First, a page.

U.S slaps technology export ban on Russia

Feb. 25, 2022
The White House has instructed the U.S. Commerce Department to impose restrictions on the export of technology, including telecommunications systems and lasers, to Russia, Stephen Hardy reports for Lightwave.

WASHINGTON - In response to Russia’s invasion of Ukraine, the White House has instructed the U.S. Commerce Department, through its Bureau of Industry and Security (BIS), to impose restrictions on the export of technology, including telecommunications systems and lasers, to Russia. The restrictions are intended to shut off Russia’s defense, aerospace, and maritime sectors from critical technology developed in the U.S. or that U.S. components made in the U.S. The European Union and five other countries are expected to impose similar sanctions, Stephen Hardy reports for LightwaveContinue reading original article.

The Military & Aerospace Electronics take:

25 February 2022 - Lightwave, like Military & Aerospace Electronics, is owned by Endeavor Business Media. Lightwave's Hardy writes that as was the case with ZTE and Huawei previously, certain organizations within the Russian defense ecosystem have been placed on the Entity List (see “U.S. Commerce Dept. finds ZTE violated export disciplinary agreement, bans U.S. component supply” and “Huawei faces U.S. technology access ban”).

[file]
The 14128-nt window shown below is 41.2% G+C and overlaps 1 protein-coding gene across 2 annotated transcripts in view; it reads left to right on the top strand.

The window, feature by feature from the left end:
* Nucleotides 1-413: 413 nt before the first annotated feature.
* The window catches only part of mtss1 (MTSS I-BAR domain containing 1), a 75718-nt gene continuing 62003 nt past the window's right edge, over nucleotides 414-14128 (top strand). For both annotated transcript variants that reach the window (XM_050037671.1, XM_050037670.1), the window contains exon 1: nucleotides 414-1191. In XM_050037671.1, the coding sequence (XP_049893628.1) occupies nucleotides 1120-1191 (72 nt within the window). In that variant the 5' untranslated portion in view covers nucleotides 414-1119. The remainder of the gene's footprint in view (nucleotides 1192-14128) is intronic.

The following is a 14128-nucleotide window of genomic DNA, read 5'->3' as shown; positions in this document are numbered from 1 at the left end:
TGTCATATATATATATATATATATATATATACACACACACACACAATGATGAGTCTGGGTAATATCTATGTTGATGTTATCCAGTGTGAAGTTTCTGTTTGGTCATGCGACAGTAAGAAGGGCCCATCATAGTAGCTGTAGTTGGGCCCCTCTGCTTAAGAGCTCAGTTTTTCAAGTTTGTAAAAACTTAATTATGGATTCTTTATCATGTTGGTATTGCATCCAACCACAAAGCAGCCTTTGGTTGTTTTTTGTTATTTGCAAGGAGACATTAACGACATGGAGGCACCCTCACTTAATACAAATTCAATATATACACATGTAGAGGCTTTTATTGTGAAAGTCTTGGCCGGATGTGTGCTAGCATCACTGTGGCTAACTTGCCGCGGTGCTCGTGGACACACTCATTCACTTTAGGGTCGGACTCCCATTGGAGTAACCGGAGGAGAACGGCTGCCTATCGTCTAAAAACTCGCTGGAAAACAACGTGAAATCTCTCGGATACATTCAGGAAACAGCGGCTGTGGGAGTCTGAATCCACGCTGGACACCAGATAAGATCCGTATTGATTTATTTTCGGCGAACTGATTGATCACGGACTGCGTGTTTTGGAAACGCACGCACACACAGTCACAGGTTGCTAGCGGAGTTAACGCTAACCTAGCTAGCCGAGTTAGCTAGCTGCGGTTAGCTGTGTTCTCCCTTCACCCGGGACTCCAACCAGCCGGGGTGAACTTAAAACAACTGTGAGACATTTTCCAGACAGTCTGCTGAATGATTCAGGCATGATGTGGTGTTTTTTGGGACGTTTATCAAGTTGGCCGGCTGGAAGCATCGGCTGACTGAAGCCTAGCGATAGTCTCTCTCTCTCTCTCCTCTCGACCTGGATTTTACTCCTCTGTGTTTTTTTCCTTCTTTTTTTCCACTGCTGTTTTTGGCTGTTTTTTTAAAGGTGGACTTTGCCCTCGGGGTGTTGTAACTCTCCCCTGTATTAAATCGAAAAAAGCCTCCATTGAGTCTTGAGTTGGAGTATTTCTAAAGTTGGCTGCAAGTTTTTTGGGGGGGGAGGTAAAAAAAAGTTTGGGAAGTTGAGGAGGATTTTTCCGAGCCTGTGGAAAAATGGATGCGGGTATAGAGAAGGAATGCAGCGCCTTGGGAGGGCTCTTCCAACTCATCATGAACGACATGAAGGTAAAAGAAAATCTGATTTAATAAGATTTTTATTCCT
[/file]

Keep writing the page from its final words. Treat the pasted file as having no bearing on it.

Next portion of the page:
Placement on the list requires that special licenses be obtained for items developed in the U.S. as well as foreign items produced using U.S. equipment, software, and blueprints before they can be sent to the Russian entities on the list. Instructions for filing for such licenses state that the parties involved should assume such license requests will be denied.

The Commerce Department has imposed restrictions on Russian access to semiconductors, computers, telecommunications technology, information security equipment, lasers, and sensors. (For a definition of what constitutes “telecommunications,” visit the BIS website.) Concurrently, BIS added 49 Russian military end-user organizations to its Entity List.

In addition to the EU, Japan, Australia, United Kingdom, Canada, and New Zealand have agreed to adopt similar sanctions. The Commerce Department said via a release that it expects other countries to follow suit.

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Jamie Whitney, Associate Editor
Intelligent Aerospace

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